over six meters (20 feet), though specimens in the range

of two to four meters (6-12 feet) are more common.

These are deepwater sharks that have been fished off

Portugal at depths of over a mile.

Curiously, they tend to be caught in deeper water toward

tropical latitudes and in shallower water toward colder


While their appearance within sport diving depths at a

few specific locations in British Columbia during the

summer months remains a mystery, marine biologists

speculate that these sharks ascend from their deepwater

environ and move into shallower water to either mate

or take advantage of more abundant food sources.

During our most recent trip to Hornby Island we made

two dives at Flora Islet with the express hope of seeing a

six-gill shark.

Alas, the six-gill sharks eluded us.

We were out diving for a few days with Hornby Island

Diving, one of British Columbia’s oldest scuba diving


Bob Zielinski, who is regarded as being one of British

Columbia’s diving pioneers, began running scuba diving

charters here well over a quarter century ago.

These days Bob’s son, Rob, runs the business.

Since taking the helm from his father, Rob has been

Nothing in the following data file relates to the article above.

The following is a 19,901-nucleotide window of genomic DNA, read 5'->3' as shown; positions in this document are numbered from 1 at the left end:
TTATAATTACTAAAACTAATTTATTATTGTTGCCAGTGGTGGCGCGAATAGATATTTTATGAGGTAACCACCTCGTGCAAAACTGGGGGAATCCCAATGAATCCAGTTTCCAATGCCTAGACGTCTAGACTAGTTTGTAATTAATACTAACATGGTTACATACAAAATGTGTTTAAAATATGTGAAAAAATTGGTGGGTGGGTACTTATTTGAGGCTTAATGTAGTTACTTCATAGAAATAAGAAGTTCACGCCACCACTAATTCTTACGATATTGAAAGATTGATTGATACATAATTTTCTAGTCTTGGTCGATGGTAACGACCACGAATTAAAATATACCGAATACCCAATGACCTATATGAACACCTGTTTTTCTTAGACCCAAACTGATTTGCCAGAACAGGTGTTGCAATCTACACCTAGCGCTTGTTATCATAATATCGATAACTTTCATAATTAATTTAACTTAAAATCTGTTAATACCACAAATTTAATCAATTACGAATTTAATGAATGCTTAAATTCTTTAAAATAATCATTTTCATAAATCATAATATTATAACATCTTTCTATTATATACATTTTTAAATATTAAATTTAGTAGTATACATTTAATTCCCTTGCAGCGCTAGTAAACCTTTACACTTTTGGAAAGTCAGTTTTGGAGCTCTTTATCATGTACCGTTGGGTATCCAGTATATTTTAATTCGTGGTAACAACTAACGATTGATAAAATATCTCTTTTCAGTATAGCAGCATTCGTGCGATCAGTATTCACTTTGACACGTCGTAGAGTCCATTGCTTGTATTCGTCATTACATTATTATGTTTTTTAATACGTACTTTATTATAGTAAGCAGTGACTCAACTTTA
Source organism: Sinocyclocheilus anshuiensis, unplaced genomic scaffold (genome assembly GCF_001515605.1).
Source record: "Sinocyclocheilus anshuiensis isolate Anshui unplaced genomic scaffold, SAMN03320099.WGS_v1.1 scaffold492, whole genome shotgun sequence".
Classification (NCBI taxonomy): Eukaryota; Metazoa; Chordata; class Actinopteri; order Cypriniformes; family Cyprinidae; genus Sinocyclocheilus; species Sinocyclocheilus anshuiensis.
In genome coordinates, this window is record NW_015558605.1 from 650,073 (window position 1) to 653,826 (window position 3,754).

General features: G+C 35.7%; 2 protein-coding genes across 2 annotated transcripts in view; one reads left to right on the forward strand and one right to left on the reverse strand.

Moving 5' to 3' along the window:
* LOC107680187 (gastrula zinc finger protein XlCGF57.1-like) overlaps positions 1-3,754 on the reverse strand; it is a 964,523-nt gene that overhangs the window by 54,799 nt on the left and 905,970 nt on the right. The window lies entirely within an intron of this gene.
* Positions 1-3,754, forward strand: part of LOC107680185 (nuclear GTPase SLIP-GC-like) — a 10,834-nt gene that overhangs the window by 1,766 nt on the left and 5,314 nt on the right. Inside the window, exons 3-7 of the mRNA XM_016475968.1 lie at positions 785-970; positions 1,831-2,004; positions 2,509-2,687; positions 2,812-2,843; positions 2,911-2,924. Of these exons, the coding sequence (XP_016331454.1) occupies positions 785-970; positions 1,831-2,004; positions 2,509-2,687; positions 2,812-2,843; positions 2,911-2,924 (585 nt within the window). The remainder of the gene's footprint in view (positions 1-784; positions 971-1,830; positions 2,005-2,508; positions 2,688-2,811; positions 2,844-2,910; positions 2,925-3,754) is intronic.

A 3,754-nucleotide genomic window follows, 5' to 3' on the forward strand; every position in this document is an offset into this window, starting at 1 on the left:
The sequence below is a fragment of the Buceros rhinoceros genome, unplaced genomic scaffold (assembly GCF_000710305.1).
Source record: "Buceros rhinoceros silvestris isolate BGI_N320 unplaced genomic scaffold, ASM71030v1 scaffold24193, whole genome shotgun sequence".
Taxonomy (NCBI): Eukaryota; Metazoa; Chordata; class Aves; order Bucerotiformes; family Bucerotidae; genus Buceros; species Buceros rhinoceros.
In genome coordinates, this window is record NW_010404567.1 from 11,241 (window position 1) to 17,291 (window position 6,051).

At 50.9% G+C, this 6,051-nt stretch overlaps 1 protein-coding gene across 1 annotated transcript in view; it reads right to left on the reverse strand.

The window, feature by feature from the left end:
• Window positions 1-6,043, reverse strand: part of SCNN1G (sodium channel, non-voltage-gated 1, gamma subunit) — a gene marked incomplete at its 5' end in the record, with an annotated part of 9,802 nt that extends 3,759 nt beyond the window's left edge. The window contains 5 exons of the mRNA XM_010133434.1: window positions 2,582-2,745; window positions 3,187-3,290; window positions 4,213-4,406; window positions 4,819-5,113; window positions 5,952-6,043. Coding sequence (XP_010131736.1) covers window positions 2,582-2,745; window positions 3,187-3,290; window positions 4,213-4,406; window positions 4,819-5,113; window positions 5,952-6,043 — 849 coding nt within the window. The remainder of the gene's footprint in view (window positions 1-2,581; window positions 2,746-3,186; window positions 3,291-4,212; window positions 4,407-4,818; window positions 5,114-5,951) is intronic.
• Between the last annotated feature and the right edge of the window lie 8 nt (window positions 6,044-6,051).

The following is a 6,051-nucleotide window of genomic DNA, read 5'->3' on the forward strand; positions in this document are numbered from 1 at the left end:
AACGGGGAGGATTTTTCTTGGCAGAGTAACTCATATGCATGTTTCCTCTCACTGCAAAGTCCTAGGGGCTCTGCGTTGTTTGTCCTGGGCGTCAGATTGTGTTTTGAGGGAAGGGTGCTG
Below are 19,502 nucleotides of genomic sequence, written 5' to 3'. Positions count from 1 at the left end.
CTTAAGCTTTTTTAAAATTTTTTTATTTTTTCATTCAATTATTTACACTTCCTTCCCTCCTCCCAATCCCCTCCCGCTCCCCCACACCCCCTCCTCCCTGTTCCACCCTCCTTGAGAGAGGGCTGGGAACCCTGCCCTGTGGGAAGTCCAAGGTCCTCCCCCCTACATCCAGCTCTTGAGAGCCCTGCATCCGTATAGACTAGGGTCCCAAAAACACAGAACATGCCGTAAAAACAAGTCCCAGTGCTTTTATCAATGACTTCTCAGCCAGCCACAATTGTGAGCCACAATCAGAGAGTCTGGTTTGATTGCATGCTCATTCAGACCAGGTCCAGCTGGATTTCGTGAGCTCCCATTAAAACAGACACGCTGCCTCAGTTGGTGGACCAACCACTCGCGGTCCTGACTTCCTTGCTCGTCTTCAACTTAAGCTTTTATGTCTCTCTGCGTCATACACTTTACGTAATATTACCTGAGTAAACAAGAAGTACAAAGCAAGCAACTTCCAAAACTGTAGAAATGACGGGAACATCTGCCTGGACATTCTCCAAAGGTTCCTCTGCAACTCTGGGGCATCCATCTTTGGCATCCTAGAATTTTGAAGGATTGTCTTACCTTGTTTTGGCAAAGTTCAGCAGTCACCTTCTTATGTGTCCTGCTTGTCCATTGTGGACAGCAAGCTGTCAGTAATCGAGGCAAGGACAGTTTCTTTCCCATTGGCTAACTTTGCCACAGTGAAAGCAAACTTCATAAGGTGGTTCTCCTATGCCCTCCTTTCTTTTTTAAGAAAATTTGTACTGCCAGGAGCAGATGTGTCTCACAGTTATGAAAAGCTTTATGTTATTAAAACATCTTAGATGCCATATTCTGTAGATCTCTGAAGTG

instrumental in planning and executing changes designed

to ensure that Hornby Island Diving remains in operation

for another twenty-five years. With the exception of the

top floor observation room which has been wholly

maintained, the old dive lodge has been completely

renovated and overhauled.

The lodge now features two floors of comfortable living

space with numerous semiprivate bedrooms that can

accommodate up to twenty-four divers with two to four

guests to a room.

Other amenities include two large bathrooms complete

with shower stalls, a large modern kitchen and dining area,

a battery charging nook, outside rinse tanks for dive gear,

and a traditional cedar sauna.

Assisting Rob with the day to day business of running a

successful dive operation is his fiancée, Amanda Heath.

Together they make a fine duo and clearly demonstrate a s

incere regard to satisfying the needs and enjoyment of

their guests.

Also long gone are the days when Hornby Island Diving

would load a group of divers into a converted aluminum

herring skiff.

Although such an austere dive platform served divers well

in the past, it was clearly not up to snuff by modern dive

resort standards.

Today, all the diving is conducted from a beamy, custom

built, 32-foot aluminum dive boat that is equipped with

twin 200 horse-power outboard engines.

The comfortable vessel has an aluminum canopy over the

dive deck and a small cabin area that can keep surface

cameras and other gear dry.

A lot more than just the diving facilities has changed on

Hornby Island in the ten years since we last went diving


While the island residents remain mindfully protective